When I was a kid, I remember Dobermans were the ones with the bad rap. Later, it was Rottweilers. Now, it’s pit bulls. In each case, I’d hear people saying terrible things about the breeds…and generally none of these people were speaking from personal experience. They were merely spreading the hype. We humans have a tendency to stereotype. And it’s the dogs paying the price.

It’s amusing to me now when I remember hearing those terrible things about Dobermans and the fear that existed. You know who the toughest dog in my neighborhood was when I was growing up? The dachshund that lived in the house behind ours. My best friend (Molly’s mom) lived kitty corner behind us, and we would cut through the yards to get to each other’s homes. That dog was like the gatekeeper. One time, my little animal-loving self tried to approach him, only to be warned off by the old man who owned him. Why were we so scared of Dobermans when true 12 pound menaces were lurking about?

I don’t expect writing this to automatically change anyone’s mind. I do hope though that it opens a few. Please, if you are looking to adopt, don’t turn away from a dog just because of its breed. Don’t assume that pit bulls are violent. Don’t assume that a Jack Russell will be hyper. Don’t assume that a Chihuahua will yip incessantly. Please, meet the dog. Then make up your mind.

Bruno…it’s an awfully tough-sounding name for such a sweet guy.  But Bruno IS a tough guy—on the inside.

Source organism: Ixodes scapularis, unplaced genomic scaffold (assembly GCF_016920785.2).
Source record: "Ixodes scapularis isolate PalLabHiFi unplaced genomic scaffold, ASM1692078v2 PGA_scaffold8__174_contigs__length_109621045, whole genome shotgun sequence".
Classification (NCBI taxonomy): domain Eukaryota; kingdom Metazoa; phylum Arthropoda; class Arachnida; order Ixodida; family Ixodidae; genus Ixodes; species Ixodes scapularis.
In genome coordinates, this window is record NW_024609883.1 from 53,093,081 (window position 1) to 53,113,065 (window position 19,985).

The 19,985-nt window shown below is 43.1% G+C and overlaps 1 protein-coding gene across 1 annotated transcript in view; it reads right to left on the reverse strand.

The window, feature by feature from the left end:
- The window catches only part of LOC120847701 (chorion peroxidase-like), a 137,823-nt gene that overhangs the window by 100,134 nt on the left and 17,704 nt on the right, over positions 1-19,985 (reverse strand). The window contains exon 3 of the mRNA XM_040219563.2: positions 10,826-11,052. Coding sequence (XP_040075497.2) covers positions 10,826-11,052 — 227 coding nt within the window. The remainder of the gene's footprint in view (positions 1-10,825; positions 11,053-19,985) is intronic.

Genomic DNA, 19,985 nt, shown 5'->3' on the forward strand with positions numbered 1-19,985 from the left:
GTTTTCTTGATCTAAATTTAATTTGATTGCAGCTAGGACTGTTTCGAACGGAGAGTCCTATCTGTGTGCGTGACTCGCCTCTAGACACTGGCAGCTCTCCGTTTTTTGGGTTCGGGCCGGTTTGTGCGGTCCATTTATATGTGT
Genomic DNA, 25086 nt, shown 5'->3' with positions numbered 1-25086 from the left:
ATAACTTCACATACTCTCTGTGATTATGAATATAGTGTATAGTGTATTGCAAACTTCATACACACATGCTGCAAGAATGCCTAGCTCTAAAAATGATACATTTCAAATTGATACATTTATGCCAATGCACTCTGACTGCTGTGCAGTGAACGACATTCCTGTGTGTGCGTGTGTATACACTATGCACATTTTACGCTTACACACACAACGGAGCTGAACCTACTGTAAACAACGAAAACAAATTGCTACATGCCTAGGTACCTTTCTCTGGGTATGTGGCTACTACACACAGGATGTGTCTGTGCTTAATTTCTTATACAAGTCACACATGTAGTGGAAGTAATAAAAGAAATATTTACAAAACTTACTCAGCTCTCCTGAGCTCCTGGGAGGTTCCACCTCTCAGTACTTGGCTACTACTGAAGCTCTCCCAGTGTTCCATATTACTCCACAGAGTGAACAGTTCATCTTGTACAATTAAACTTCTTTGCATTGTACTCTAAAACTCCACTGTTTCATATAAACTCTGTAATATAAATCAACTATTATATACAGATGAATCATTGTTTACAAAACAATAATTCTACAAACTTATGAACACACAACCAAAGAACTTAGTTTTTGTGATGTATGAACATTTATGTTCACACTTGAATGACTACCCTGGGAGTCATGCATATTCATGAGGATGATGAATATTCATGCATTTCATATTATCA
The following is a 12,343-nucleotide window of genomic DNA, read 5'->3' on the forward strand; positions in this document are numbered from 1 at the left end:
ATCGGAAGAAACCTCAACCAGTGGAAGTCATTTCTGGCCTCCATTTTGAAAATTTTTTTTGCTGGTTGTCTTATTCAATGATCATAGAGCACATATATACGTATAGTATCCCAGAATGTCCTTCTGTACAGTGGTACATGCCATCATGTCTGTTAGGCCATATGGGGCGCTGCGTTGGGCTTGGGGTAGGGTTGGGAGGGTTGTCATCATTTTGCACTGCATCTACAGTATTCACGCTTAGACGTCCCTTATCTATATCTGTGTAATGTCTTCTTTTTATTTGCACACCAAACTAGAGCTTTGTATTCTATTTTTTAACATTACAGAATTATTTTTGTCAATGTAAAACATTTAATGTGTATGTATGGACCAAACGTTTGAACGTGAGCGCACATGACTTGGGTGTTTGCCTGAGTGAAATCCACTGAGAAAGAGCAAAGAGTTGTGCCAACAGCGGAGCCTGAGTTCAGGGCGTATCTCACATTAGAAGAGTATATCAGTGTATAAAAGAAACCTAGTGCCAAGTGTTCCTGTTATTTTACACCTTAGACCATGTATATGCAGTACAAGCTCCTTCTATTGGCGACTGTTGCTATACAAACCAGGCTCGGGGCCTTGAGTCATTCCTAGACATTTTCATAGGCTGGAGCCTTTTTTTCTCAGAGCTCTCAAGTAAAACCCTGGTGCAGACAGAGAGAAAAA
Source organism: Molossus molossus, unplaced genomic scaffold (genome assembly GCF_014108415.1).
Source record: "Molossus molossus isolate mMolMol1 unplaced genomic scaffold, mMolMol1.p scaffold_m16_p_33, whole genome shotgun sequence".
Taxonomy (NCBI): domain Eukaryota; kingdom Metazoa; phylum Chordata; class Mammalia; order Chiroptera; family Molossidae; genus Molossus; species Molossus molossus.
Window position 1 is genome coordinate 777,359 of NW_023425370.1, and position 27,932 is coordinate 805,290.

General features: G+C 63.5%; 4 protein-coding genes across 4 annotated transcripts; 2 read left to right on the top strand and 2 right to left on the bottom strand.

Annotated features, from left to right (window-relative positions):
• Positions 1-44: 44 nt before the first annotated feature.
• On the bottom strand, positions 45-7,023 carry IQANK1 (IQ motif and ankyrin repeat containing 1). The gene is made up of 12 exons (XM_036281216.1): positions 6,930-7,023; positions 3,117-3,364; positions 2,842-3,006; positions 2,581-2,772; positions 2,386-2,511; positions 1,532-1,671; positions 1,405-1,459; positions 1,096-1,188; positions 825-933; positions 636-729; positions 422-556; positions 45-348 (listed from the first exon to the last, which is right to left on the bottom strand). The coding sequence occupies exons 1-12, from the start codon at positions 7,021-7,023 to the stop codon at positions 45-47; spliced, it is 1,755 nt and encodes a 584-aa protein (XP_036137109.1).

Bruno came to Pet Project originally as a stray.  He was with us for about 5 or 6 months before being adopted.  He was with his family for about a year before coming back to us this past January.  His family had several dogs…so many that it had become too much for them to handle. 

Owner surrenders always tug at my heart.  I was there the day Bruno was brought back—he was nervous, that was obvious.  I know he had to be confused about his new circumstances.  But here’s where the “tough” part comes in:  He is being as patient as he can be while waiting for his forever family to come along.  Just this past week, he was in his outside kennel while Janice & I were at the perimeter fence.  Two of his “neighbors” were outside too…and they were barking up a storm at us.  But, not Bruno.  He just sat there, calm and curious as to what we were doing.  We said “hi” to him and were rewarded with a wag of his tail. 

Bruno is a 2-3 year old, housebroken(!) shepherd mix.  He is a large, strong dog and will thrive with a family that can provide him with the exercise he needs.  He loves to play and go for walks.  He gets along well with other dogs, but, ideally, he’d probably like to have just one canine sibling to play with.

Come meet this handsome fella—he will steal your heart.